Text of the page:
Some 1.1 million DISH subscribers woke up Saturday morning to find that one or two local TV stations owned by LIN Media had vanished from their satellite service.
The blackout, which happened at midnight on March 4, came the day after the Federal Communications Commission opened up a review of the rules governing the retransmission consent negotiations between broadcasters and pay TV distributors.
LIN and DISH are at odds over how much money LIN should receive in retransmission fees for its 27 TV network affiliates in 17 markets.
In a statement, DISH said LIN was looking for a 175 percent rate increase in the first year.
"LIN media is simply being greedy, insisting on a rate increase so immense that DISH Network and its customers couldn’t possible absorb it," said Dave Shull, svp, president of programming for DISH.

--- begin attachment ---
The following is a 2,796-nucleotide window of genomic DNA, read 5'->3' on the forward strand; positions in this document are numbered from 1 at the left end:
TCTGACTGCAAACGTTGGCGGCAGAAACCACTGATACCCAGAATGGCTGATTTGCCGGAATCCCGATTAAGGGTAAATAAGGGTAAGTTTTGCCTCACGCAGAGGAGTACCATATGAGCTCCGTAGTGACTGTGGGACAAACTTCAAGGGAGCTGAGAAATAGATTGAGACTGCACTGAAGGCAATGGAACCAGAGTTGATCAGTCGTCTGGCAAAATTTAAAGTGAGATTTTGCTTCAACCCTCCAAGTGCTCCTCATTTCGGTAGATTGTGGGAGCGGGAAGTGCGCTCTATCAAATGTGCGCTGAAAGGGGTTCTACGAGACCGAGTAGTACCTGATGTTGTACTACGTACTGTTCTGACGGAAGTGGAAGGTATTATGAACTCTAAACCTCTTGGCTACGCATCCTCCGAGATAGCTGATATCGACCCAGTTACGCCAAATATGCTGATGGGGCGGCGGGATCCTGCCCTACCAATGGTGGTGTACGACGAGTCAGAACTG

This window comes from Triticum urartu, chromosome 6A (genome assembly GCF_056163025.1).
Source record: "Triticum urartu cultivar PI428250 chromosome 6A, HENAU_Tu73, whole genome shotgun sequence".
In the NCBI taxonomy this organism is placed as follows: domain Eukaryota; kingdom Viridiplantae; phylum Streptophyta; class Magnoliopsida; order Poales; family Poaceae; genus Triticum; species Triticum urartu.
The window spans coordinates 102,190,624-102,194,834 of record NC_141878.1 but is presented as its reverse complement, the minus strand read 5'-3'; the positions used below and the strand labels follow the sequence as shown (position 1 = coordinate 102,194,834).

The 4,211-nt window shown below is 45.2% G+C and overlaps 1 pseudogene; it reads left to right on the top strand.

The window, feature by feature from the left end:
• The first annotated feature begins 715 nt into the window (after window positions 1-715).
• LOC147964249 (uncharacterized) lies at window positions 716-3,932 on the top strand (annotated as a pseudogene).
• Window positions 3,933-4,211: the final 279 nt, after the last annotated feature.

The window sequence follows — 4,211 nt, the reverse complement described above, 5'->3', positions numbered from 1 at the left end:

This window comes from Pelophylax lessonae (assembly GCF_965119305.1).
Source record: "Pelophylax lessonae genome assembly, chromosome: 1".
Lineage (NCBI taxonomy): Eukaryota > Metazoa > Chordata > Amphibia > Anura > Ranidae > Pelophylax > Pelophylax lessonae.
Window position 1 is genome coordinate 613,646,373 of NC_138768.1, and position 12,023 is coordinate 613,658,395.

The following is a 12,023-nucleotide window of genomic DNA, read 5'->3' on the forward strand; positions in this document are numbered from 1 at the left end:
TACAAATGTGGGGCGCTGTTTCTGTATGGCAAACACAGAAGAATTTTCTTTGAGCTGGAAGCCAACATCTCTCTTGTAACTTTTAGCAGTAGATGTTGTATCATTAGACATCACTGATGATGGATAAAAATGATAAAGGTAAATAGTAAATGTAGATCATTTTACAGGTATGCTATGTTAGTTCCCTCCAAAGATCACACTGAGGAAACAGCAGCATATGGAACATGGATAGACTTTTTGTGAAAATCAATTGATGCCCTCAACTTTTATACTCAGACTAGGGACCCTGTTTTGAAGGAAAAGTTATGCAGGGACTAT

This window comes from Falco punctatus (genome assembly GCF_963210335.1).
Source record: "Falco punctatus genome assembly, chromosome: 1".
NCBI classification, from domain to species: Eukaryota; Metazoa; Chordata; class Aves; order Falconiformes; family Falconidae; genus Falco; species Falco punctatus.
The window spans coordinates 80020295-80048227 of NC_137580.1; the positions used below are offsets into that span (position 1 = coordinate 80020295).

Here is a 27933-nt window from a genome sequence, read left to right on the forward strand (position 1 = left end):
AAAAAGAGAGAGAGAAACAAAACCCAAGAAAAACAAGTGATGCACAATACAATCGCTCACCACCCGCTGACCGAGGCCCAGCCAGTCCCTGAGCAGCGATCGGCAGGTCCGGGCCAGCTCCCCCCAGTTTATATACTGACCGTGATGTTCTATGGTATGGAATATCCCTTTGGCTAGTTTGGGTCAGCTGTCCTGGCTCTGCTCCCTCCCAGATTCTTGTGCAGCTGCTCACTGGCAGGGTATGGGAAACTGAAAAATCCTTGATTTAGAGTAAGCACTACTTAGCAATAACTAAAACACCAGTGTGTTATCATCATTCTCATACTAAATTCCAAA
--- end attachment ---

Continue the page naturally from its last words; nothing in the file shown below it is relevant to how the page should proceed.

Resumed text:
"We only want what is fair for our local stations, so that we can continue providing the premium news, sports, entertainment and other local programming that is most important to viewers," said Vincent Sadusky, president and CEO of LIN.
Even before DISH pulled the plug on LIN's stations, proponents of retransmission reform were pointing to the dispute as one more horror story to be added as evidence for why the FCC should step in and revise the rules.
The FCC, however, concluded last week that it was limited in its authority to compel binding arbitration or mandatory carriage and instead asked for comment about proposals to help determine whether parties were acting in "good faith."
Before the blackout, in a letter to the FCC dated Feb. 28, LIN warned the FCC that a blackout was imminent because DISH refused to extend the agreement for a month. DISH only agreed to a one-week extension.
"When LIN realized that negotiations were unlikely to conclude by 11:59 p.m. today . . . LIN proposed to extend its existing agreement for an additional month, with no change in compensation or other terms during the extended period," wrote Rebecca Duke, vp of distribution for LIN.